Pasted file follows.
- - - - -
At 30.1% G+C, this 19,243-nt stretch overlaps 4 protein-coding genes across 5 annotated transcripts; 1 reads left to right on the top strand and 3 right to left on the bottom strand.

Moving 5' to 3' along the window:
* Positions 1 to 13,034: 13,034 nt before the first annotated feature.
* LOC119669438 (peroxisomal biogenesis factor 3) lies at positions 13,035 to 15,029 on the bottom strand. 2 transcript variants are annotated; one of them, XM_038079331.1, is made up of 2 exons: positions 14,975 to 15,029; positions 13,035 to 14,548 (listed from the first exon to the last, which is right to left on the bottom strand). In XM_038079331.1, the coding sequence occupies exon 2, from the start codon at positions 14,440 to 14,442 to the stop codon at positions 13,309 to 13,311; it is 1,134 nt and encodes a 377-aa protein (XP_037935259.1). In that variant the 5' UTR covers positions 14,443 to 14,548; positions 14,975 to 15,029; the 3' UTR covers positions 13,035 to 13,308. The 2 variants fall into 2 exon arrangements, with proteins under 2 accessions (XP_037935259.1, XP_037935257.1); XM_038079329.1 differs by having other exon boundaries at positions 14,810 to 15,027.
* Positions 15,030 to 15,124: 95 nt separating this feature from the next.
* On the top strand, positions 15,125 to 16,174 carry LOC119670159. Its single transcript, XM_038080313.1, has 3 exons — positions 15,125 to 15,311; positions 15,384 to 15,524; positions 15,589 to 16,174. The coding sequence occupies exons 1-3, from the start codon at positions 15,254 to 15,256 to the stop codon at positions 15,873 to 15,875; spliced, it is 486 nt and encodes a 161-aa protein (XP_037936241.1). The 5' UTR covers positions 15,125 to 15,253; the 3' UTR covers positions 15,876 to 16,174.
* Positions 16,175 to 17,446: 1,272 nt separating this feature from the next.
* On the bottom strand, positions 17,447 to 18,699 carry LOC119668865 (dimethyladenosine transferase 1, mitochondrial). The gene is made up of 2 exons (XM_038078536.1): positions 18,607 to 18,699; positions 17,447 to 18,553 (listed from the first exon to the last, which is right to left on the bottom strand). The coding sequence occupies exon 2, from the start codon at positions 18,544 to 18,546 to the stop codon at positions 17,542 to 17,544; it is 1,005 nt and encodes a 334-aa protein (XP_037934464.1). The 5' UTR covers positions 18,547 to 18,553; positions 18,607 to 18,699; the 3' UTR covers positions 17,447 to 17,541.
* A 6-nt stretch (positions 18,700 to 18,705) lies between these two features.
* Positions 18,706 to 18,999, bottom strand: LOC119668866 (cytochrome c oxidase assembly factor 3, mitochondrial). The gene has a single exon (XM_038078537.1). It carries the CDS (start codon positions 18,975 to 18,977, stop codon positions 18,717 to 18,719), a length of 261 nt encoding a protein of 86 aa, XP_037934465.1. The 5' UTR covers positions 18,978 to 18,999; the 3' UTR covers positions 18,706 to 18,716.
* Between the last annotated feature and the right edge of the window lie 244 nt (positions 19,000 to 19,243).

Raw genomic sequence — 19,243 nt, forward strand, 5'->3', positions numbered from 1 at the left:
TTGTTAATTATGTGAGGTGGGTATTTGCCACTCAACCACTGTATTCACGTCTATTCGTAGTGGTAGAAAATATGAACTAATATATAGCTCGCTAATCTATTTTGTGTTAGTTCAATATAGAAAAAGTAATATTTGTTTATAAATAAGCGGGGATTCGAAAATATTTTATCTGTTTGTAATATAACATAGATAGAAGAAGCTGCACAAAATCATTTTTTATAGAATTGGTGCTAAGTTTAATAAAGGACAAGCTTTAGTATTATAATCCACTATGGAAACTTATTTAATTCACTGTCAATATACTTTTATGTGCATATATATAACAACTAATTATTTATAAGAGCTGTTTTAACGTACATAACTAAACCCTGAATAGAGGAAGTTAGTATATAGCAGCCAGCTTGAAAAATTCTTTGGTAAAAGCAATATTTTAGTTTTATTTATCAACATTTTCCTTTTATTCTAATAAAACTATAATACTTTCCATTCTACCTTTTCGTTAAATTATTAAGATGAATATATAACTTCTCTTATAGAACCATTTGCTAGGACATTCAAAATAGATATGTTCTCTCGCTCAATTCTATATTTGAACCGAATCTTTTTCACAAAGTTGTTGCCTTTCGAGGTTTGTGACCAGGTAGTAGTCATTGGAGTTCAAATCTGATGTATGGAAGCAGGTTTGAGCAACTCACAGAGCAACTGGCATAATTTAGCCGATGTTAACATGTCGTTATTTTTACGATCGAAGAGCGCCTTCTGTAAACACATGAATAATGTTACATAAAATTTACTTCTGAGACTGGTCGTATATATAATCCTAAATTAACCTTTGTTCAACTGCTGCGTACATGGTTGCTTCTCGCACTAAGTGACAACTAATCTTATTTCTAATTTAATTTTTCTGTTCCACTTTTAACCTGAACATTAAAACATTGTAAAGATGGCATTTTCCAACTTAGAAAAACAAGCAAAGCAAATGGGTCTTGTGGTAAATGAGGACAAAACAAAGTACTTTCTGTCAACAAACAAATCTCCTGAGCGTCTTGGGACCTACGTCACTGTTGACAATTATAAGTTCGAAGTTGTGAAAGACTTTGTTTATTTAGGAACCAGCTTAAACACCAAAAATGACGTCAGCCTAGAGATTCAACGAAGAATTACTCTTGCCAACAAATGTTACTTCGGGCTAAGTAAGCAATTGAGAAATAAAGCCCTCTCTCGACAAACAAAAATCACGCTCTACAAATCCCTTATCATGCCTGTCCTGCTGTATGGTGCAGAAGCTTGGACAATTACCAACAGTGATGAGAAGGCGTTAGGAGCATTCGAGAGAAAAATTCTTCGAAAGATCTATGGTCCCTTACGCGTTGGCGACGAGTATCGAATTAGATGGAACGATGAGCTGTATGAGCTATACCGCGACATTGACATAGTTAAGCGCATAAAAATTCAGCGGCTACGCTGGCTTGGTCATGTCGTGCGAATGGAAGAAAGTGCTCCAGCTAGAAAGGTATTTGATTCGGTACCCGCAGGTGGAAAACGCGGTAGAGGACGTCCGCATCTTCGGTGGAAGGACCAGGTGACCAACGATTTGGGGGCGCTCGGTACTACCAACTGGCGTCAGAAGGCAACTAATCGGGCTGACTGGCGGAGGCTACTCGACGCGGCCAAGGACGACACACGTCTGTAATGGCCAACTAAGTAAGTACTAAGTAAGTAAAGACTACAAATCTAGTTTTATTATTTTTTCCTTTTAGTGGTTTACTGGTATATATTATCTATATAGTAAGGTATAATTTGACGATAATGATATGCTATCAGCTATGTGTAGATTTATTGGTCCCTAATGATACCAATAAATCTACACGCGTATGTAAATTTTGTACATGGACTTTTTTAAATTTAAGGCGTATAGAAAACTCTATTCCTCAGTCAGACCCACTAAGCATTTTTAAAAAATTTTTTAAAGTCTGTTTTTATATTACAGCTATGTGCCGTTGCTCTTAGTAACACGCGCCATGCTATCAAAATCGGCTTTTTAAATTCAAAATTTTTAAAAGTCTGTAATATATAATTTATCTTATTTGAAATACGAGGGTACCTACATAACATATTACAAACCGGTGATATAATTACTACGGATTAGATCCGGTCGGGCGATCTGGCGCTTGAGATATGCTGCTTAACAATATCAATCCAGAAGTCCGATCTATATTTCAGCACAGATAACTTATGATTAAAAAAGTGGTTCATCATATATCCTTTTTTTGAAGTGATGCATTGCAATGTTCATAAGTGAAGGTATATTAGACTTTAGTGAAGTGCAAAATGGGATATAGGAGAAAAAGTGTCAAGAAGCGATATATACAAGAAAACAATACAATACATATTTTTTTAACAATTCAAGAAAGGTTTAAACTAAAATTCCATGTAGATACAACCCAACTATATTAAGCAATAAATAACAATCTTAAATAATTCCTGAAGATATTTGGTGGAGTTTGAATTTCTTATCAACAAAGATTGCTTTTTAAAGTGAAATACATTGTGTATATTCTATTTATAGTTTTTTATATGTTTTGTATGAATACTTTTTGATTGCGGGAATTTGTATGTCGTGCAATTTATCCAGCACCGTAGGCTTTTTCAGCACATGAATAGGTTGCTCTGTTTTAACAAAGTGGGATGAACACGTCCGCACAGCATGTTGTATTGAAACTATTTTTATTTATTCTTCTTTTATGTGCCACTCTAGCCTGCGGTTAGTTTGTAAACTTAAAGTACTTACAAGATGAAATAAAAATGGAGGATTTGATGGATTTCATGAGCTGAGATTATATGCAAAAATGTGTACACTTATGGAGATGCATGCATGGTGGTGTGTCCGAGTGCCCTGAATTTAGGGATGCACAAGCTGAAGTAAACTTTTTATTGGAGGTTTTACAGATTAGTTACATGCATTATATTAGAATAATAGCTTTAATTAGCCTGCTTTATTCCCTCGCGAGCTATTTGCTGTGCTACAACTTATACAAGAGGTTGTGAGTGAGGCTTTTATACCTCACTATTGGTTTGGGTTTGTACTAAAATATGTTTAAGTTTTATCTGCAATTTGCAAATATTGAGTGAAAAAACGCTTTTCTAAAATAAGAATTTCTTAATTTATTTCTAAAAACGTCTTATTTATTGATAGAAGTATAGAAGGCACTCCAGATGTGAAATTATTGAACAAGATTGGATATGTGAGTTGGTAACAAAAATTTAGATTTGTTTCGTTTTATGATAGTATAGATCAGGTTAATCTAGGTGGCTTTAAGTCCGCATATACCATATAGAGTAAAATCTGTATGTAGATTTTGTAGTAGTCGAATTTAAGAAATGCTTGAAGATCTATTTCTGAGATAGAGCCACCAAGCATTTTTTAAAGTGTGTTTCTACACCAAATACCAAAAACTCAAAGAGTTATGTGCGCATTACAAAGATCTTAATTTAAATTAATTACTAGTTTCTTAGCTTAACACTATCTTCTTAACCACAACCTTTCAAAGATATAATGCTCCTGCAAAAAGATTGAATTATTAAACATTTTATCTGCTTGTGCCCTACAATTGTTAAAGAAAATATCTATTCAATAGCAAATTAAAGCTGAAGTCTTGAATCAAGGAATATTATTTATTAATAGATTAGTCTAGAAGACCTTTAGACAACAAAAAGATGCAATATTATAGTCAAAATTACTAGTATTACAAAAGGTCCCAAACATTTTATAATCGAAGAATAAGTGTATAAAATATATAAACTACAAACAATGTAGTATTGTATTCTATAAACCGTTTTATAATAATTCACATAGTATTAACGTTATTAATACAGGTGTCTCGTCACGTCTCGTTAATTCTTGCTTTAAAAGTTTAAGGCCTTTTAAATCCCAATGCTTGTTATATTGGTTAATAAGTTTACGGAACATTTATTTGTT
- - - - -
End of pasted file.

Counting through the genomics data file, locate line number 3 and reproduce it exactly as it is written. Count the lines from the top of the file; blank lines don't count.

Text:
* Positions 1 to 13,034: 13,034 nt before the first annotated feature.